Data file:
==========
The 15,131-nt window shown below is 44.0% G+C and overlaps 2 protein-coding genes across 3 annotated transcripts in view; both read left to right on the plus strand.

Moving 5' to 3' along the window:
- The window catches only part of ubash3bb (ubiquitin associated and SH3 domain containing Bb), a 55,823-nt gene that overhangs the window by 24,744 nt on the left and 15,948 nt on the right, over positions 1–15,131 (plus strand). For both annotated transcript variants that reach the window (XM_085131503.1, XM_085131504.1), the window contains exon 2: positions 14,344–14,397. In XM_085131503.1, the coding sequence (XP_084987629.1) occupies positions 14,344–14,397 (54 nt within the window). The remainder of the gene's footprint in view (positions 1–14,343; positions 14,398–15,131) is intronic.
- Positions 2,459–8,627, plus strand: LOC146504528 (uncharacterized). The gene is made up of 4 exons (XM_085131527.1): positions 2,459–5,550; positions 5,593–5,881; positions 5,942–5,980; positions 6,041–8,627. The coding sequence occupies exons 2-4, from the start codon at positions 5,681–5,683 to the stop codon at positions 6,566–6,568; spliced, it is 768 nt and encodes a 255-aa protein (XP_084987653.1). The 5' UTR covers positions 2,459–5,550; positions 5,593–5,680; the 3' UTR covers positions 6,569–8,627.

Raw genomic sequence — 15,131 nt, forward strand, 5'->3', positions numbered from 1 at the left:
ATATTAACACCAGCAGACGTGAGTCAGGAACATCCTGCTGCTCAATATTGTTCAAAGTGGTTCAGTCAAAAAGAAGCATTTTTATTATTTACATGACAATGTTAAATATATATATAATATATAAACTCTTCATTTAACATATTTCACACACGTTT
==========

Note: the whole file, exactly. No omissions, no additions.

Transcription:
The 15,131-nt window shown below is 44.0% G+C and overlaps 2 protein-coding genes across 3 annotated transcripts in view; both read left to right on the plus strand.

Moving 5' to 3' along the window:
- The window catches only part of ubash3bb (ubiquitin associated and SH3 domain containing Bb), a 55,823-nt gene that overhangs the window by 24,744 nt on the left and 15,948 nt on the right, over positions 1–15,131 (plus strand). For both annotated transcript variants that reach the window (XM_085131503.1, XM_085131504.1), the window contains exon 2: positions 14,344–14,397. In XM_085131503.1, the coding sequence (XP_084987629.1) occupies positions 14,344–14,397 (54 nt within the window). The remainder of the gene's footprint in view (positions 1–14,343; positions 14,398–15,131) is intronic.
- Positions 2,459–8,627, plus strand: LOC146504528 (uncharacterized). The gene is made up of 4 exons (XM_085131527.1): positions 2,459–5,550; positions 5,593–5,881; positions 5,942–5,980; positions 6,041–8,627. The coding sequence occupies exons 2-4, from the start codon at positions 5,681–5,683 to the stop codon at positions 6,566–6,568; spliced, it is 768 nt and encodes a 255-aa protein (XP_084987653.1). The 5' UTR covers positions 2,459–5,550; positions 5,593–5,680; the 3' UTR covers positions 6,569–8,627.

Raw genomic sequence — 15,131 nt, forward strand, 5'->3', positions numbered from 1 at the left:
ATATTAACACCAGCAGACGTGAGTCAGGAACATCCTGCTGCTCAATATTGTTCAAAGTGGTTCAGTCAAAAAGAAGCATTTTTATTATTTACATGACAATGTTAAATATATATATAATATATAAACTCTTCATTTAACATATTTCACACACGTTT